For anyone who has grown weary of the current OpenOffice chart tool, or for anyone who has attended my classes and grown alarmed at hearing that charting is as much art as science, there is some relief in sight.
The chart tool has been improved significantly, and it's going to be included in OpenOffice.org 2.3, to be released roughly sometime this fall. If you're curious, you can download the developer version containing the chart tool here.
Here's a comment from Pete who appears to be involved in the chart development.
Thanks for the nice overview.
Please mentions also that many limitions will be overcome with the next
release. It's not only about a new (and shiny :) ) wizard. For example
multiple data series will be possible. Error bar for most kind of
charts will be possible. Regression lines with the function and R^2 are
implemented too. The performance regarding large data sets is improved.
EXCEL im- and export was improved considerably. Many of these features
are essential for engineers, students and scientists in their daily
Worth to read:
However, there is still a long list of existing issues though OOo is
close to perfection. Any Volunteers will to finish the few remaining
Here's a tour of it. I'm getting to know the details myself right now, but this is the gist. OK, a fairly detailed gist.
Here's the basic data we're working with.
I like to select the data since it means less typing, or just less dragging, later. Select the data and choose Insert > Chart. You get this. Click this and any other illustrations to see them bigger.
Window 1: Chart Type
Note that you get a preview of the chart as you go along, in the document. This preview of course disappears when you click Cancel without creating a chart.
There are more up front variations, it seems. Here are a few.
Who doesn't love an exploded donut?
Or a nice XY Scatter.
Or a Net.
And here are the 3D options.
In this window you just pick a type, a variation, any associated options, and you click Next.
Window 2: Data Range
Here you get the choices for what data is involved. Normally in a simple chart you could just have A1 to D5 in a contiguous block. But when you don't have that, you get to specify that ahead of time. Not that this is new but it's more obvious and easier.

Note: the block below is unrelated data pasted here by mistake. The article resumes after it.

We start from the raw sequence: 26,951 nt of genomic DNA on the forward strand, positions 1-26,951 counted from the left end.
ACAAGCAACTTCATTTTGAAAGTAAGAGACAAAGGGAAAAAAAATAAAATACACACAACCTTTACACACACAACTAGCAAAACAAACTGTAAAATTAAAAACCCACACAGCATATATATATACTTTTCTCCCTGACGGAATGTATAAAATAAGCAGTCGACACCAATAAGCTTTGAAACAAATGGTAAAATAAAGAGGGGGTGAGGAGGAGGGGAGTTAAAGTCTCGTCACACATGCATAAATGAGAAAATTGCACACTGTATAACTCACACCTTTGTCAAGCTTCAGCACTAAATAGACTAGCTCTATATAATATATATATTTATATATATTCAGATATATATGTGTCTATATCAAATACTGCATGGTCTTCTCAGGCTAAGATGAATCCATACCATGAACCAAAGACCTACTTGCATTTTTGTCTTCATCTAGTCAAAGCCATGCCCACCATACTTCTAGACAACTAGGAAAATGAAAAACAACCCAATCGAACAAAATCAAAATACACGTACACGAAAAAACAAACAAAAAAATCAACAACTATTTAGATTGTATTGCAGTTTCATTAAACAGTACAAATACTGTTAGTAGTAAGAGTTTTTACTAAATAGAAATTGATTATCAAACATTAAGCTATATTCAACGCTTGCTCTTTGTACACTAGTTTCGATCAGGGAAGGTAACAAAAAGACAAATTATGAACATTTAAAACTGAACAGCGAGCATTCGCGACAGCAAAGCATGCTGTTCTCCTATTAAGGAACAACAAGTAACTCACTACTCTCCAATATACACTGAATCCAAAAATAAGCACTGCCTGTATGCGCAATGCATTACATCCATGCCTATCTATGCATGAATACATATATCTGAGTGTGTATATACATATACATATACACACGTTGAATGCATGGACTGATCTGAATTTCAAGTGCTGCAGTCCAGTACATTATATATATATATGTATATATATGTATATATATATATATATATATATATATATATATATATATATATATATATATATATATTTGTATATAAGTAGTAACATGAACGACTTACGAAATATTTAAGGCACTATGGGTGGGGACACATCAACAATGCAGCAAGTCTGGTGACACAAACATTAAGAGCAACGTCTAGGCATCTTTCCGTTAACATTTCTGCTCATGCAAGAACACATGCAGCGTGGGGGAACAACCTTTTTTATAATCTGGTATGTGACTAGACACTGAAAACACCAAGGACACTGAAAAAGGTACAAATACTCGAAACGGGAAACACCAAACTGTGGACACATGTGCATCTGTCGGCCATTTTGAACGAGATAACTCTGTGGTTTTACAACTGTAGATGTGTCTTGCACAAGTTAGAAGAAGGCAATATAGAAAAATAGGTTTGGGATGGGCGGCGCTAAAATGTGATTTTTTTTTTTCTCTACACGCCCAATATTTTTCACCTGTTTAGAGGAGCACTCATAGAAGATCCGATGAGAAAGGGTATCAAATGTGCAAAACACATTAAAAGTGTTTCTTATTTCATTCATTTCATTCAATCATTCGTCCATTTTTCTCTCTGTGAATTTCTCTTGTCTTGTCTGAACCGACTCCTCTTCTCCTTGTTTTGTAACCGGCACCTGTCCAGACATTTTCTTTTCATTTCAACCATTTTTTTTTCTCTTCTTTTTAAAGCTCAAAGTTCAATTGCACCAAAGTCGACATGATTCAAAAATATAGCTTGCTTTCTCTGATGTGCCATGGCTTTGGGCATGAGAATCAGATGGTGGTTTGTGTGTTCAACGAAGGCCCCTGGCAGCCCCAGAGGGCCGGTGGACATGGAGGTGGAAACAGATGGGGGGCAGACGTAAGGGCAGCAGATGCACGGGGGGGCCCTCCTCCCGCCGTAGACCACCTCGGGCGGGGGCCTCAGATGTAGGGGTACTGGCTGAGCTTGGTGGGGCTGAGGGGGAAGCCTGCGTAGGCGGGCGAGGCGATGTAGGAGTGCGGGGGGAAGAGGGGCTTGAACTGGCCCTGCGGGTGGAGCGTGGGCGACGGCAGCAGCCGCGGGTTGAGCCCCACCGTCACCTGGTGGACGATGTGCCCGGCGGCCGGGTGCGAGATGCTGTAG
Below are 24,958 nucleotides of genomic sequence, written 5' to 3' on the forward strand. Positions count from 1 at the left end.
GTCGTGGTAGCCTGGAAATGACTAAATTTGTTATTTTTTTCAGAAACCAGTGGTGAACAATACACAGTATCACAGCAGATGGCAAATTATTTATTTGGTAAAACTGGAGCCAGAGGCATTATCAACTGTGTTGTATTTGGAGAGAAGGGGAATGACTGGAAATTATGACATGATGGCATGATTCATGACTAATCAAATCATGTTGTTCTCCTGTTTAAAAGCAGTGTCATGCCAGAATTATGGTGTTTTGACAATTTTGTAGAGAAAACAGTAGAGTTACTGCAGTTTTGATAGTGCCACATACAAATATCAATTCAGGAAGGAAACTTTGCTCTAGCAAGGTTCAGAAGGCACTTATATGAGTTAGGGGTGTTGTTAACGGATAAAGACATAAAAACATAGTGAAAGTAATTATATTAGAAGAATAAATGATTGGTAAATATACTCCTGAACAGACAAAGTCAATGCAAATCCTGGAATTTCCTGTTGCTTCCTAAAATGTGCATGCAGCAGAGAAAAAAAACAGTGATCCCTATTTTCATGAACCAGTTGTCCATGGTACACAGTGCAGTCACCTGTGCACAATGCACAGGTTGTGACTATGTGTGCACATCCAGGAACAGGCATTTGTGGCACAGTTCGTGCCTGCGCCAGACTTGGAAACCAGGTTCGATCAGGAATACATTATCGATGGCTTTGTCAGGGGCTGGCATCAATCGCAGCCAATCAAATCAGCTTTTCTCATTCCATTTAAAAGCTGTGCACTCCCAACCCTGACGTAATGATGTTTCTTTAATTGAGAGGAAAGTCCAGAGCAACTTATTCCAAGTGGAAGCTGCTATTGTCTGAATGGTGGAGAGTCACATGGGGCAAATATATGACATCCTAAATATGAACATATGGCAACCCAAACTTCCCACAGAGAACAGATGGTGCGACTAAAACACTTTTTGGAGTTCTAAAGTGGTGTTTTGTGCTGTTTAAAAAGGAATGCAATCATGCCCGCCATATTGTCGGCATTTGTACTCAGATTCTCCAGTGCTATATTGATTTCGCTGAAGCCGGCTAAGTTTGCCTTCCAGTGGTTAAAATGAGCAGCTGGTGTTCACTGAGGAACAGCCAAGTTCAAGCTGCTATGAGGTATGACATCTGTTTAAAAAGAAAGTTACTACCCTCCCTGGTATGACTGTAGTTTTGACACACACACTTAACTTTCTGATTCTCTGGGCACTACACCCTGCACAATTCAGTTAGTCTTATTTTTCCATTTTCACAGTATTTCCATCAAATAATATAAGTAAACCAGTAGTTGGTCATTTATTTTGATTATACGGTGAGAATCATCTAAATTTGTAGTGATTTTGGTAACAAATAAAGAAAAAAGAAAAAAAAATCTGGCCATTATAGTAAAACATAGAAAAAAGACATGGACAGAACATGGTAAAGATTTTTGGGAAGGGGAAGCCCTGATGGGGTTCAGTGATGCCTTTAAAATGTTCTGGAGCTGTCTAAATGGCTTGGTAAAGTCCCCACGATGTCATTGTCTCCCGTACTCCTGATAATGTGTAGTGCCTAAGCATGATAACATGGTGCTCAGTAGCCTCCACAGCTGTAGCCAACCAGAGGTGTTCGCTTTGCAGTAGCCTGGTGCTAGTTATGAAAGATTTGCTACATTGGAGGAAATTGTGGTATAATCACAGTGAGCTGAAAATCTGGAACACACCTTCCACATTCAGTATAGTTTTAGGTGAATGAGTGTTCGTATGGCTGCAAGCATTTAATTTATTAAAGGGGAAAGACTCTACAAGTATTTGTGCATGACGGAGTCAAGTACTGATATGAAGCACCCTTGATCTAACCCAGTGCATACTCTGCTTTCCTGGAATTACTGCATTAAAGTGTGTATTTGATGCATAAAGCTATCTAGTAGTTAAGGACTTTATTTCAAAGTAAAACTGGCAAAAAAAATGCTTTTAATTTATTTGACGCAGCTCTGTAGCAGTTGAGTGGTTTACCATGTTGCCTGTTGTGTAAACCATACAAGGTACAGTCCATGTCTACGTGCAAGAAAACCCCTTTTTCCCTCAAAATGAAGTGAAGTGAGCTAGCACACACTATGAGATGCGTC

You could change the range just by typing something different in the Data Range field. In this, I skip the D column entirely. Use a semicolon to separate non-contiguous ranges of data.
You also have the option, again not new, to have the data in rows or in columns.
And you also get the options at the bottom of the window, First Row as Label and First Column as Label. This is the same kind of thing you specify when sorting; you're saying, if you check the box, that the first row is identifying data, not data to be charted, and ditto with the first column. You usually want to mark both. Or at least I do.
Here's what the chart looks like with both boxes marked.
And the same chart with both unmarked.
Window 3: Data Series
Here, you get even more control over exactly what cells are used for the labels (Names) and for the data (Y-Values). For instance, if you wanted the label for Sales to not be Sales but to be some other term off in cell J14, you could enter $J$14 instead in the Range for Name field shown.
Select Names, then select each of the items in the Data Series list and make changes if necessary for them in the Range for Name and Categories fields.
Then select Y-Values, and do the same thing for each item in the Data Series list.
If you want to add an entirely new set of data to the chart, just click Add. You'll get an Unnamed Series. Then set the Name and YValues for that one, too. Or click Remove to remove any chunk of data in the Data Series window from the chart.
Note that the Categories will be the same for all data series. If you change them for one item in the Data Series list, they'll change for all.
When done, click Next.
Then click Finish. And you've got your chart.
Modifying the Chart Once It's Created
Modifying after creation is a tish less twitchy though not that fundamentally different.
One thing: used to be, you could just select the chart by clicking on it once, right-click, and choose to change the data series. Now you just need to double-click it, then right-click and choose Data Ranges.
Essentially, you double-click the chart, then either rightclick, use the Format menu, or use the Format toolbar. You can also double-click on an item in the chart.
The menu and toolbar have a fewer options, which will take getting used to but is a little simpler.
Here's the menu, and the toolbar after it.
To make a change to a particular bar in this chart, you do essentially the same thing as you used to. Double-click the chart, click on one of the bars to get the data series, then click on the specific bar to modify.
- Third click
- Fourth click
- Options under Object Properties (right-click, double-click, or use menu or toolbar)
- And results
To change titles, just double-click on them and type (after the requisite click, then double-click). This is the same as before.
Overall, not a makeover top to bottom. But nicer. I'm not a frequent chart user, so please give me your comments on what is the most useful.